Drowning in the Red sea
By Michael J. Roberts
'No actor can really be good until he's reached forty.'
~ John Garfield
Howard Hawks jokingly needled Ernest Hemingway that he could make a film from the author’s generally agreed to be worst book, To Have and Have Not, and then proceeded to do so in 1944. The real joke was that much of the book was thrown aside by Hawks and his talented screenwriters Jules Furthman and William Faulkner, so much so that fellow screenwriter Ranald MacDougall was convinced a good movie could still be made that followed the novel faithfully. MacDougall, who had enjoyed great success with films directed by Michael Curtiz at Warner Brothers, notably Mildred Pierce and The Unsuspected, convinced Jack Warner to green light the project and Warner convinced John Garfield to return to the studio on a two-year deal. Garfield asked for Curtiz to direct (they’d done three films together) and the pair teamed up again for very underappreciated The Breaking Point.
Harry Morgan (John Garfield) is a sea captain off California trying hard to make ends meet on his small charter boat. He takes a gambler and his girlfriend Leona (Patricia Neal) to Mexico, but he’s left out of pocket and with the girlfriend when the gambler secretly flies back alone. In desperation, Harry takes a dodgy job from the odious Duncan (Wallace Ford) and gets into even more trouble. Harry and his trusty deckhand Wesley (Juano Hernández) barely get home with their lives, causing a rift between him and his otherwise steadfast wife Lucy (Phyllis Thaxter) but soon circumstances conspire to bring all the dangerous threads together in a way that threatens Harry and his family.
The Breaking Point has only a cursory resemblance to To Have and Have Not and is a far darker and edgier piece than the Hawks entry, which is a star driven, entertaining, confected conceit. Here the script sizzles and the performances never overwhelm or distract from the sombre tone – it is pure Noir, bible black and bleak. Curtiz keeps the action clean and the story and characterisations clear and sharp in a taut morality tale that bravely muddies the stereotypes and inverts expectations in key areas. Leona is an unapologetic good time girl with a level of self-awareness rare in a Hollywood film of the era – and Wesley is integrated into the story with no semblance of being ‘other’ because of his skin colour, almost unheard of at the time. This is Noir for adults, unafraid of nuance and counterintuitive concepts.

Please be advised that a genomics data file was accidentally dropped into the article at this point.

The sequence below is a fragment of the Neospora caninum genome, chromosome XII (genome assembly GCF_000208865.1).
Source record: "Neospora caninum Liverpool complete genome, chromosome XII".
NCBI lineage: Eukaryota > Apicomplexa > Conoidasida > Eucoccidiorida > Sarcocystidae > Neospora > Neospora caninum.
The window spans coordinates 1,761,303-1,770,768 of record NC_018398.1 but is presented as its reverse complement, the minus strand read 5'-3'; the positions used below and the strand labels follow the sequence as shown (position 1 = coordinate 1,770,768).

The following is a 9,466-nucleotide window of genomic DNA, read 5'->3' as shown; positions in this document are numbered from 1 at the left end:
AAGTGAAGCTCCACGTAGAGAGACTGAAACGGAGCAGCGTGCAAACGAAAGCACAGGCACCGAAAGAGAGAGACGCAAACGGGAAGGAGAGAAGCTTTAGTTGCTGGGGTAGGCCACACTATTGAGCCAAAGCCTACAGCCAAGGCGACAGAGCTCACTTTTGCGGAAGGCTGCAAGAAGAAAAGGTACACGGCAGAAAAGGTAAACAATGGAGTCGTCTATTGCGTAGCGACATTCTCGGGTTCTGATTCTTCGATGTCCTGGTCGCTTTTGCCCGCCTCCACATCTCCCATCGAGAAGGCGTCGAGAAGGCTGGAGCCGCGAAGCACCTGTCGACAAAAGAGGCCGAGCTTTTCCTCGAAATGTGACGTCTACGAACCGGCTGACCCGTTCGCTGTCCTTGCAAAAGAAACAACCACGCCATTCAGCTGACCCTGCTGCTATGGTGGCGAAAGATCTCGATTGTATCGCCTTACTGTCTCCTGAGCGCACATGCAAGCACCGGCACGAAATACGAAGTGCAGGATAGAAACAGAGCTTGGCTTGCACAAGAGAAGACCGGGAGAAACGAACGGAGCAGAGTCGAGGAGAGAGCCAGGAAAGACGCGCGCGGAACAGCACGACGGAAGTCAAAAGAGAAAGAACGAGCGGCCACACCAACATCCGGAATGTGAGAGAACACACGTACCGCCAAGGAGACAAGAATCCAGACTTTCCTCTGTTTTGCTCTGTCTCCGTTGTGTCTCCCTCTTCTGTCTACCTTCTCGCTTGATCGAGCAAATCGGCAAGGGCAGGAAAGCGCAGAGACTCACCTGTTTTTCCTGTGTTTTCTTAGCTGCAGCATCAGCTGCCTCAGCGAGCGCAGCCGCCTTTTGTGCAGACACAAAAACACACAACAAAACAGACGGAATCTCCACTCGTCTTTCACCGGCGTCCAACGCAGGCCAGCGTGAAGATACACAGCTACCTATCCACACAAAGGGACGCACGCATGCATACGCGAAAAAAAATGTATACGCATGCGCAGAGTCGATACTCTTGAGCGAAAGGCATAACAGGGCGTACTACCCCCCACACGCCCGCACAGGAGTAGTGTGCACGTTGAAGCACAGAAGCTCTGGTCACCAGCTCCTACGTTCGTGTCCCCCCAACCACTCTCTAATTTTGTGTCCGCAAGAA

Curtiz, at all times, is in service of the story and of giving us defined characters, as he’s never showy or distracting. His years as a workaholic director in the studio system sometimes disguised his artistic ability but we are never in doubt that this is cinema of a high order, fully realised and compelling. The camera moves beautifully in concert with the action when required and the lighting and camerawork by veteran Ted McCord (who shot John Huston’s Treasure of The Sierra Madre et. al) is atmospheric and note perfect. The script is taut with an undeniable social bite as Harry would be a very recognizable figure to audiences at the time – a damaged, struggling, returned WWII vet trying to integrate back into ‘normal’ society and battling against the demons the war has left him with.
The wonderful performances that Curtiz extracts all enhance the dialogue and the underlying tensions as Harry weighs up doing the right thing against making a living for his doting wife and loving children. Lucy is frantic with worry in juggling the family finances but is the moral centre in urging Harry to not take dirty money. Harry’s chances of clear thinking are not helped by Leona tempting him to test the extent of his fidelity to Lucy, which she sees as a challenge to her siren skills and to assure herself nobody can be as pure of heart as Harry. The distinction is made when Harry will cross a line to provide for his family but not for his own gratification. It’s a distinction that brings Leona’s empty, party girl life into sharp focus, especially when Lucy finds the pair cosying up to each other in a bar and a drunk Harry tries to dig himself out of a hole that just gets deeper. Patricia Neal and Phyllis Thaxter are both superb as the contrasting female forces in Harry’s life and Wallace Ford is effortlessly sleazy as a grifting earworm, but the film belongs to Garfield, who delivers one of his greatest performances under the discerning, demanding Curtiz gaze.
The Breaking Point works so well at every level because the authoritative Curtiz has every aspect in harmony with his artistic vision and technical acuity, able to direct his wonderful cast and crew to bring home a film that never fails to convince. Warner Brothers failed to promote the film because of the HUAC generated ‘Reds Under the Bed’ scare of the time, a kind of early Culture Wars variant. A gossip rag called Red Channels (pushed by quasi-fascist actors like Ward Bond and John Wayne, whose misplaced patriotism helped ruin many fellow film artisans’ careers), named John Garfield as a Communist because his wife was a member of the party some years before. Warner’s panicked and Garfield made a statement before HUAC but refused to ‘name names’ and so he was suspect and subsequently ‘greylisted.’ Warner’s backed away from the two picture association, Garfield had to produce the next film (his last) himself. He wrote a desperate public statement that was published posthumously, ‘I was a sucker for a Red Hook’ but the pressure and frustration culminated in a personal breaking point in the form of a heart attack that killed him at the early age of 39.
The Breaking Point is a great film and a testament to the studio system that produced it, with all its flaws and foibles. Curtiz might never have been given the blessings of the filmerati, but his taste, dedication and skill produced several classics for the ages, and this is one of them.